The data on age were derived from answers to Question 4. The age classification is based on the age of the person in complete years at the time of interview. Both age and date of birth are used in combination to calculate the most accurate age at the time of the interview. Respondents are asked to give an age in whole, completed years as of interview date as well as the month, day and year of birth. People are not to round an age up if the person is close to having a birthday and to estimate an age if the exact age is not known. An additional instruction on babies also asks respondents to print "0" for babies less than one year old. Inconsistently reported and missing values are assigned or imputed based on the values of other variables for that person, from other people in the household, or from people in other households ("hot deck" imputation).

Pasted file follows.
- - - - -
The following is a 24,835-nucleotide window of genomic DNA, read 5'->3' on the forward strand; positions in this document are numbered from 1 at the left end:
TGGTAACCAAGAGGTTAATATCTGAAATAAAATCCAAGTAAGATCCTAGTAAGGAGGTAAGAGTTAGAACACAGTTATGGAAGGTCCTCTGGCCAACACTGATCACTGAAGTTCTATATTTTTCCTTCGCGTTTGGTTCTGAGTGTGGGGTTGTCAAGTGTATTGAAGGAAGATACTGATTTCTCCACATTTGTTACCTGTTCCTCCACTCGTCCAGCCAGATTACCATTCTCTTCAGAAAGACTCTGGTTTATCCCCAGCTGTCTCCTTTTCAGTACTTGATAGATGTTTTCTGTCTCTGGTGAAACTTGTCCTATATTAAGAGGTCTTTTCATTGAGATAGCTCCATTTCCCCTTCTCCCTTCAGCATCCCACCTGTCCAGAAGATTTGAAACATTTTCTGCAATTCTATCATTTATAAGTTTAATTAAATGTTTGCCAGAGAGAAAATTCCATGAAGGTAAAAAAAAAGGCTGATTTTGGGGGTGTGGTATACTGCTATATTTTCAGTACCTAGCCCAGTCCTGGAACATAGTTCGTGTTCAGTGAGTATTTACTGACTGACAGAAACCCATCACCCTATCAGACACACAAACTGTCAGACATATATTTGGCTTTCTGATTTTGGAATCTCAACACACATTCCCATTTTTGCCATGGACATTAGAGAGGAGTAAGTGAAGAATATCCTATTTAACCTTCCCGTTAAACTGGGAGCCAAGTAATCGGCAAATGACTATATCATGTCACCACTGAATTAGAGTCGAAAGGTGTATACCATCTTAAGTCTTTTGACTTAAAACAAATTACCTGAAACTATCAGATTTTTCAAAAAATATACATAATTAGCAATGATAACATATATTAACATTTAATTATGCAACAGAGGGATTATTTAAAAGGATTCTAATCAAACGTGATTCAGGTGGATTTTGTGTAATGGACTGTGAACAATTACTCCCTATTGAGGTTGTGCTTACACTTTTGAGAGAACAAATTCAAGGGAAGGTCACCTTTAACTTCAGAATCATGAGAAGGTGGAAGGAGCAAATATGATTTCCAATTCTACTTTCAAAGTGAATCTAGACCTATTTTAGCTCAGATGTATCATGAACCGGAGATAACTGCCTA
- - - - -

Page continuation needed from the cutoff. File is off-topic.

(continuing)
Age is asked for all persons in a household or group quarters. On the mailout/mailback paper questionnaire for households, both age and date of birth are asked for persons listed as person numbers 1-5 on the form. Only age (in years) is initially asked for persons listed as 612 on the mailout/mailback paper questionnaire. If a respondent indicates that there are more than 5 people living in the household, then the household is eligible for Failed Edit Follow-up (FEFU). During FEFU operations, telephone center staffers call respondents to obtain missing data. This includes asking date of birth for any person in the household missing date of birth information. In Computer Assisted Telephone Interviews (CATI) and Computer Assisted Personal Interview (CAPI) instruments both age and date of birth is asked for all persons. In 2006, the ACS began collecting data in group quarters (GQs). This included asking both age and date of birth for persons living in a group quarters. For additional data collection methodology, please visit the ACS website.